I promise it’s not too difficult!  In fact, I often use similar techniques to encourage patience during my veterinary visits with dogs.  Many times, the owners don’t realize what I’m up to, and the dogs learn very quickly what I am asking of them.

I’d love to hear from you in the comments if you try this training skill with your dog!

Puppy Socialization vs. Vaccination: What’s the big deal?

Recent research has confirmed that early socialization of puppies (prior to 16 weeks of age) is very important and pivotal to helping young dogs develop a normal, healthy response to life.

 

DoraPuppy2

A new puppy owner might hear this information and be ready to eagerly pursue this early training, but then the puppy’s first veterinary visit occurs.  The vet might tell these new puppy owners that they should not expose their puppy to any dogs until they’ve finished their vaccine series, which ends around 16 weeks of age.

The new puppy owners are confused… how do they provide early learning opportunities to their dog while keeping them safe from communicable diseases?  It seems impossible.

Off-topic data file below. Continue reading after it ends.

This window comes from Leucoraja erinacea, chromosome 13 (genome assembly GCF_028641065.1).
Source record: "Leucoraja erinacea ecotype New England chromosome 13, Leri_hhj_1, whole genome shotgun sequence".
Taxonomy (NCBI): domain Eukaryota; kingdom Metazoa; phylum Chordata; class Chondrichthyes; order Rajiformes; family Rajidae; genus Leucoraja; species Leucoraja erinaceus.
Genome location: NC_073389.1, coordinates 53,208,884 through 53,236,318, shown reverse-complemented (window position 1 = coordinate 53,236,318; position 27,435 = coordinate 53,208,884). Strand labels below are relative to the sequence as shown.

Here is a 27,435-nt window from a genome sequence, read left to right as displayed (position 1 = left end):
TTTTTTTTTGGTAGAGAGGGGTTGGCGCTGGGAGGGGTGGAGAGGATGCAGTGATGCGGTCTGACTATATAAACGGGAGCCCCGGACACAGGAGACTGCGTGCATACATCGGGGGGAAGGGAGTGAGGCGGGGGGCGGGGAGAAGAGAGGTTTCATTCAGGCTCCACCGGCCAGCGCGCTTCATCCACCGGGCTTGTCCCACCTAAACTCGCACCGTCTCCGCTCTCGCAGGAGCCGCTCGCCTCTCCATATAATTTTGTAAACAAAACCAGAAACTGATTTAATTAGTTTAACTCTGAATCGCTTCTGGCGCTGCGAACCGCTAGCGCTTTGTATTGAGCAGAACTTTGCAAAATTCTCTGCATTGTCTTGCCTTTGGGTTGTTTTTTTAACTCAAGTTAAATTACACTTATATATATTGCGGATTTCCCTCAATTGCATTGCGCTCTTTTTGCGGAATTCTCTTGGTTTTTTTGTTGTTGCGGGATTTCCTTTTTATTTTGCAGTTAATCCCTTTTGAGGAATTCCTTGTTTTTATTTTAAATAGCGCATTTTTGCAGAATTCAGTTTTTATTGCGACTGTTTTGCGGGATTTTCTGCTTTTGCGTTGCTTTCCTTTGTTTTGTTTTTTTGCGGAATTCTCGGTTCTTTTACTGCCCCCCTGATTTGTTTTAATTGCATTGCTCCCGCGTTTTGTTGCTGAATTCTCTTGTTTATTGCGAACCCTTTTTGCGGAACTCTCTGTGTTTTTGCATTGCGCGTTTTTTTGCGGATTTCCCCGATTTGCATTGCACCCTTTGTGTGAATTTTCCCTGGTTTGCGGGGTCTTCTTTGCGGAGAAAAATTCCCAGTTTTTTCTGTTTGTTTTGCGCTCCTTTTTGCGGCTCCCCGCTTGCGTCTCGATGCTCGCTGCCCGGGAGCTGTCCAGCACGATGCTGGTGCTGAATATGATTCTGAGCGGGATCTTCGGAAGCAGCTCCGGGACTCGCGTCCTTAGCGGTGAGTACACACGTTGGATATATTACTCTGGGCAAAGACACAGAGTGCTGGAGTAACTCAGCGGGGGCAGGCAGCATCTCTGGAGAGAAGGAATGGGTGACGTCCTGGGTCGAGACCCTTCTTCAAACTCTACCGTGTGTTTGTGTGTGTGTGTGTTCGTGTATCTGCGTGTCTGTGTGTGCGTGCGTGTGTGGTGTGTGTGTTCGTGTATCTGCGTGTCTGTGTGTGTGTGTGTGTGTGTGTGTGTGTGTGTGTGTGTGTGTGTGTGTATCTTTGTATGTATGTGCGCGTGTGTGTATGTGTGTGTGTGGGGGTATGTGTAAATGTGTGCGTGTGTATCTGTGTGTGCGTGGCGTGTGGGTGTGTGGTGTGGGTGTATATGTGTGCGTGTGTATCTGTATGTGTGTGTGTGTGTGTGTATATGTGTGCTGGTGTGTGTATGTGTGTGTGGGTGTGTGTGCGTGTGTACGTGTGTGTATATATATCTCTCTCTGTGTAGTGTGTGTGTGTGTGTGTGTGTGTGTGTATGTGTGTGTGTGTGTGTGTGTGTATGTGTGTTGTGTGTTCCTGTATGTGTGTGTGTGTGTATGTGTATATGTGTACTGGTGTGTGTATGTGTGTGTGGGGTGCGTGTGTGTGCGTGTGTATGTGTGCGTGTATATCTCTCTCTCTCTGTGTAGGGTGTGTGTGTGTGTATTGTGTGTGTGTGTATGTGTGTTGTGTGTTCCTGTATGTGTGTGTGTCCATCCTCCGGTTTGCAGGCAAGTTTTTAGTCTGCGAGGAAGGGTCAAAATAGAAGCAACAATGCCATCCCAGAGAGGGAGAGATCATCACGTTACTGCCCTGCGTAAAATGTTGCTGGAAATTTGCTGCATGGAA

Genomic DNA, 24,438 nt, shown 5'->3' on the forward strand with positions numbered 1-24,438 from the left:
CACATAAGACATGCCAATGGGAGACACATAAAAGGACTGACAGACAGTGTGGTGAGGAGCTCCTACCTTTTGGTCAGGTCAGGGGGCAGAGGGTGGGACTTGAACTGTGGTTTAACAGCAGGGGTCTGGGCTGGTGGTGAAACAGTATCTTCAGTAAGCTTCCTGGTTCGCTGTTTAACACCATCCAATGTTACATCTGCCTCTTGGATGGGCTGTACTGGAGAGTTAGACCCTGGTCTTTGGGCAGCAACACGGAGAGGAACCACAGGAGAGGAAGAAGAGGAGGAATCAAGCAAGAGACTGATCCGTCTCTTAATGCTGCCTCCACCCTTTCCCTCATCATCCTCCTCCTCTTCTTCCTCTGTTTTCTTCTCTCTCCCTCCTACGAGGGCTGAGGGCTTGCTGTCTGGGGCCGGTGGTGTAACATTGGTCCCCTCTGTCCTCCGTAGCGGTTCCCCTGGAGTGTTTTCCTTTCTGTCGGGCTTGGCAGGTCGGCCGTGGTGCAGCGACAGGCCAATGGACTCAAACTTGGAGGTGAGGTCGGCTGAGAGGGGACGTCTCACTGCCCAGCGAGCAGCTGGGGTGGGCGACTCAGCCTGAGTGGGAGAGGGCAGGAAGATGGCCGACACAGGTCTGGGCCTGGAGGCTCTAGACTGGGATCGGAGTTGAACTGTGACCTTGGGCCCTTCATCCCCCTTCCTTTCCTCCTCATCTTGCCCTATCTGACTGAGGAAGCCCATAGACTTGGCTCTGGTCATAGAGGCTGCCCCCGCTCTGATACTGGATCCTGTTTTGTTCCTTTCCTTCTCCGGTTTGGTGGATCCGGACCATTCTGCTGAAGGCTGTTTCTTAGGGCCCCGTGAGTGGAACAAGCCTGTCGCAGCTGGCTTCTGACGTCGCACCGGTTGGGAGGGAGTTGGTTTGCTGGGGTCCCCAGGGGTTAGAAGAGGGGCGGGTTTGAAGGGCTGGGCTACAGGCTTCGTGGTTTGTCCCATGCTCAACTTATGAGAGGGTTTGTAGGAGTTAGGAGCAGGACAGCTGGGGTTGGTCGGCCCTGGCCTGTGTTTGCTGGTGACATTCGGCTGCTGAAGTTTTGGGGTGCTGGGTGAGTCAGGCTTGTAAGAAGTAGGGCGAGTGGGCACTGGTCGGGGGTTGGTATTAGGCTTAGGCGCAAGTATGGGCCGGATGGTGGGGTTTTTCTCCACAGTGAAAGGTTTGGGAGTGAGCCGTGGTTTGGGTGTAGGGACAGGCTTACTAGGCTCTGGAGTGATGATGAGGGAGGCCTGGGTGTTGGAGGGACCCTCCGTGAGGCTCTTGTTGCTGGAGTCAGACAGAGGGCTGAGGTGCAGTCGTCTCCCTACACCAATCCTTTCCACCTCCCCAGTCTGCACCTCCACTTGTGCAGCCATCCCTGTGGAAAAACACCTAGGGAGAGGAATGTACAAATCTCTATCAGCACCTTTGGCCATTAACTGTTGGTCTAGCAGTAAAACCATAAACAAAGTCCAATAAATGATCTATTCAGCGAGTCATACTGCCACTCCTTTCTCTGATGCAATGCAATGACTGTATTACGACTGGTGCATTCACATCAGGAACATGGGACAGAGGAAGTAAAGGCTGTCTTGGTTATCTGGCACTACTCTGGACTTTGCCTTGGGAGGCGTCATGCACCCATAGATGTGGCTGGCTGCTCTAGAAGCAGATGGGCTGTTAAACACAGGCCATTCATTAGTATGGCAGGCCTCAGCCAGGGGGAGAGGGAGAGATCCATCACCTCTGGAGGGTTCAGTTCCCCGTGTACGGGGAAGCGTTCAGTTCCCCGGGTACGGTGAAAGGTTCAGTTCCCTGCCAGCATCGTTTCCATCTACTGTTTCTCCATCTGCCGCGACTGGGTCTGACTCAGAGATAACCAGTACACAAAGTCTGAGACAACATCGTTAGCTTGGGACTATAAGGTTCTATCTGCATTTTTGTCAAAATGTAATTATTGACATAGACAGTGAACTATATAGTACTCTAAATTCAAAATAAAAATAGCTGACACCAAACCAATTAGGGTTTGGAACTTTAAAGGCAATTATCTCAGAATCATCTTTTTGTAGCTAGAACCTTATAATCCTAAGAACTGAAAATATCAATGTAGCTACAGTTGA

Take a seat (if you aren’t already sitting), get your cuppa coffee or tea, and let Dr. D clear it up for ya.

First: A quick lesson in immunity.

When puppies are born, they inherit some protection from disease from their mother, depending on her exposure to disease or vaccination.  This protection is known as “maternal antibodies”.  Humans have those, too, when they are babies.

The maternal antibodies only stick around in the pup’s body for about 4 months.  When a puppy is vaccinated, his body tries to make its own antibodies to that disease.  Unfortunately, if his maternal antibodies are still around in high numbers at the time of vaccination, they will counteract the new antibodies and render them ineffective.